Government decision makers often think vendors have not done their homework. Different types of agencies— defense, civilian, intelligence—have different needs, priorities, purchasing styles, and time frames. In addition, vendors often do not pay enough attention to cost justification, a major activity for government procurement pro­fessionals. Companies hoping to be government contractors need to help government agencies see the bottom-line impact of products. Demonstrating useful experience and successful past performance through case studies, espe­cially with other government organizations, can be influential.84

Just as companies provide government agencies with guidelines about how best to purchase and use their prod­ucts, governments provide would-be suppliers with detailed guidelines describing how to sell to the government. Failure to follow the guidelines or to fill out forms and contracts correctly can create a legal nightmare.85

Fortunately for businesses of all sizes, the federal government has been trying to simplify the contracting pro­cedure and make bidding more attractive. Reforms place more emphasis on buying off-the-shelf items instead of customizing, communicating with vendors online to eliminate paperwork, and debriefing losing vendors to improve their chances of winning the next time around.86 More purchasing is being done online via Web-based forms, digital signatures, and electronic procurement cards (P-cards).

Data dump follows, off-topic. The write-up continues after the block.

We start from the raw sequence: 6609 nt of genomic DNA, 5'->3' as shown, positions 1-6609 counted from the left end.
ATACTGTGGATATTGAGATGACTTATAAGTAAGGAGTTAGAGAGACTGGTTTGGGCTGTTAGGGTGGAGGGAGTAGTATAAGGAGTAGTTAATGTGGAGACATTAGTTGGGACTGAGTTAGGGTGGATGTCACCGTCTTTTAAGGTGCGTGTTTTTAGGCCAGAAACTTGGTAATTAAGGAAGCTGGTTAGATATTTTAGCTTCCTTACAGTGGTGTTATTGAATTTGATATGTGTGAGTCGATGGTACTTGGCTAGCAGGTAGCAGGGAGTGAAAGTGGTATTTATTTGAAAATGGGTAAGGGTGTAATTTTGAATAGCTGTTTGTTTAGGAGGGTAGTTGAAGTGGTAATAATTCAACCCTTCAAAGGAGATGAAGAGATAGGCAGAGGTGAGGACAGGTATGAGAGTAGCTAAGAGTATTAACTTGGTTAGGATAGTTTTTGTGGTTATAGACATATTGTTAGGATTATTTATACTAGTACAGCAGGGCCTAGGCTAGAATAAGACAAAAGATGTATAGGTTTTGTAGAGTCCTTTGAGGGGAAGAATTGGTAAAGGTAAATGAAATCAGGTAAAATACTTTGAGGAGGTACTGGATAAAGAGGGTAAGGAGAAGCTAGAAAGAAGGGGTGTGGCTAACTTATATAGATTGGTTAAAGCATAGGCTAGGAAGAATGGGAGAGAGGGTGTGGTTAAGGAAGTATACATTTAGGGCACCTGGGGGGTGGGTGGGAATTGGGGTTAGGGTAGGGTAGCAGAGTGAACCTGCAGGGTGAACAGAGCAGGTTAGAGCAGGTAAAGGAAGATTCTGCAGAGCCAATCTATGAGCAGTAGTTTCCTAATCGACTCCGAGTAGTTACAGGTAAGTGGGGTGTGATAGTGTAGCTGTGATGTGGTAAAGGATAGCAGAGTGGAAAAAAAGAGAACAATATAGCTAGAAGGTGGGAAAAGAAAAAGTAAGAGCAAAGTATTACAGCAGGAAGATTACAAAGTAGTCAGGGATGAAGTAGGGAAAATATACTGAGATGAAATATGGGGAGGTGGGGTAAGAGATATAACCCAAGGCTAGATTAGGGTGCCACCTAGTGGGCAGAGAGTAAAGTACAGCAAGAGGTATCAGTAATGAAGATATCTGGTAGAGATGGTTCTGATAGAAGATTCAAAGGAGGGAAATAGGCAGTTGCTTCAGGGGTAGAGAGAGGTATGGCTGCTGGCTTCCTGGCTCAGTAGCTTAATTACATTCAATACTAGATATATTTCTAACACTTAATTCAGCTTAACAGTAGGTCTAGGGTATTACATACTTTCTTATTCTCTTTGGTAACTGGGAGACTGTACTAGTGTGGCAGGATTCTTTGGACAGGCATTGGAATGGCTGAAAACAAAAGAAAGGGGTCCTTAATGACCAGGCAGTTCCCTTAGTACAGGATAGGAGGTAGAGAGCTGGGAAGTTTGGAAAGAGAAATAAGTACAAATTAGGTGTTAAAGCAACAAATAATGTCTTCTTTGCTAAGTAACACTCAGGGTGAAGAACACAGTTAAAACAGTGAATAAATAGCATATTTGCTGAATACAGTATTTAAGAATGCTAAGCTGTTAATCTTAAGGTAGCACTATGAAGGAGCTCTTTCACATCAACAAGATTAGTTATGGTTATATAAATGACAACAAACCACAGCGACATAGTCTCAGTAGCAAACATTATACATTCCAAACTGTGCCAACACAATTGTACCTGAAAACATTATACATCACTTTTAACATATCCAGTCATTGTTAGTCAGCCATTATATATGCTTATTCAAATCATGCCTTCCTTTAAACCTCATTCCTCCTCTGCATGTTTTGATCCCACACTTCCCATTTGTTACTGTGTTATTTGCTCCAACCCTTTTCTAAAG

Several federal agencies that act as purchasing agents for the rest of the government have launched Web-based catalogs that allow authorized defense and civilian agencies to buy everything from medical and office supplies to clothing online. The General Services Administration, for example, not only sells stocked merchandise through its Web site but also creates direct links between buyers and contract suppliers. A good starting point for any work with the U.S. government is to make sure the company is in the Central Contractor Registration (CCR) database (, which collects, validates, stores, and disseminates data in support of agency acquisitions.87

Still, many companies that sell to the government have not used a marketing orientation, though some have established separate government marketing departments. Gateway, Rockwell, Kodak, and Goodyear anticipate government needs and projects, participate in the product specification phase, gather competitive intelligence, prepare bids carefully, and produce strong communications to describe and enhance their companies’ reputations.

Source: Kotler Philip T., Keller Kevin Lane (2015), Marketing Management, Pearson; 15th Edition.